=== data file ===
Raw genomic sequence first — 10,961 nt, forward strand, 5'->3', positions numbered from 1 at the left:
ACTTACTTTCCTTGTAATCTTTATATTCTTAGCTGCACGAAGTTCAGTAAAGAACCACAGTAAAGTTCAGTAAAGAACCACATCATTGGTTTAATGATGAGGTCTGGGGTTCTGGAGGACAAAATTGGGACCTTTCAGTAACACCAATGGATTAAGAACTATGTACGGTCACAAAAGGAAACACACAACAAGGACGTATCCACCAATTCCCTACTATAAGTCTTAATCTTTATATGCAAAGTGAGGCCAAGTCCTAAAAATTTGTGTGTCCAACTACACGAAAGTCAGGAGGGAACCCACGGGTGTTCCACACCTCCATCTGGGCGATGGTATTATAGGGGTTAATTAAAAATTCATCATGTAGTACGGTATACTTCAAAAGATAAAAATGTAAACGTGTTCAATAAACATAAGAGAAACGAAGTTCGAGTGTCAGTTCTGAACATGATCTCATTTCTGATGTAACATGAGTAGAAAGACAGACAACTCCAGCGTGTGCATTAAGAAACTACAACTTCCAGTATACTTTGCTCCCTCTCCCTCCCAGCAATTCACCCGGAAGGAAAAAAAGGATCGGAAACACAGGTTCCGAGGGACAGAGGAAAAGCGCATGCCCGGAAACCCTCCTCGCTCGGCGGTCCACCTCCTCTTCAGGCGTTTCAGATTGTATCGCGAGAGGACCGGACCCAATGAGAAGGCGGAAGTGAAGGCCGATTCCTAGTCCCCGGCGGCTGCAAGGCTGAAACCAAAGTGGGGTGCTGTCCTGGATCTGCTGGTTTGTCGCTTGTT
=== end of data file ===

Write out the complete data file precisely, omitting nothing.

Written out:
Raw genomic sequence first — 10,961 nt, forward strand, 5'->3', positions numbered from 1 at the left:
ACTTACTTTCCTTGTAATCTTTATATTCTTAGCTGCACGAAGTTCAGTAAAGAACCACAGTAAAGTTCAGTAAAGAACCACATCATTGGTTTAATGATGAGGTCTGGGGTTCTGGAGGACAAAATTGGGACCTTTCAGTAACACCAATGGATTAAGAACTATGTACGGTCACAAAAGGAAACACACAACAAGGACGTATCCACCAATTCCCTACTATAAGTCTTAATCTTTATATGCAAAGTGAGGCCAAGTCCTAAAAATTTGTGTGTCCAACTACACGAAAGTCAGGAGGGAACCCACGGGTGTTCCACACCTCCATCTGGGCGATGGTATTATAGGGGTTAATTAAAAATTCATCATGTAGTACGGTATACTTCAAAAGATAAAAATGTAAACGTGTTCAATAAACATAAGAGAAACGAAGTTCGAGTGTCAGTTCTGAACATGATCTCATTTCTGATGTAACATGAGTAGAAAGACAGACAACTCCAGCGTGTGCATTAAGAAACTACAACTTCCAGTATACTTTGCTCCCTCTCCCTCCCAGCAATTCACCCGGAAGGAAAAAAAGGATCGGAAACACAGGTTCCGAGGGACAGAGGAAAAGCGCATGCCCGGAAACCCTCCTCGCTCGGCGGTCCACCTCCTCTTCAGGCGTTTCAGATTGTATCGCGAGAGGACCGGACCCAATGAGAAGGCGGAAGTGAAGGCCGATTCCTAGTCCCCGGCGGCTGCAAGGCTGAAACCAAAGTGGGGTGCTGTCCTGGATCTGCTGGTTTGTCGCTTGTT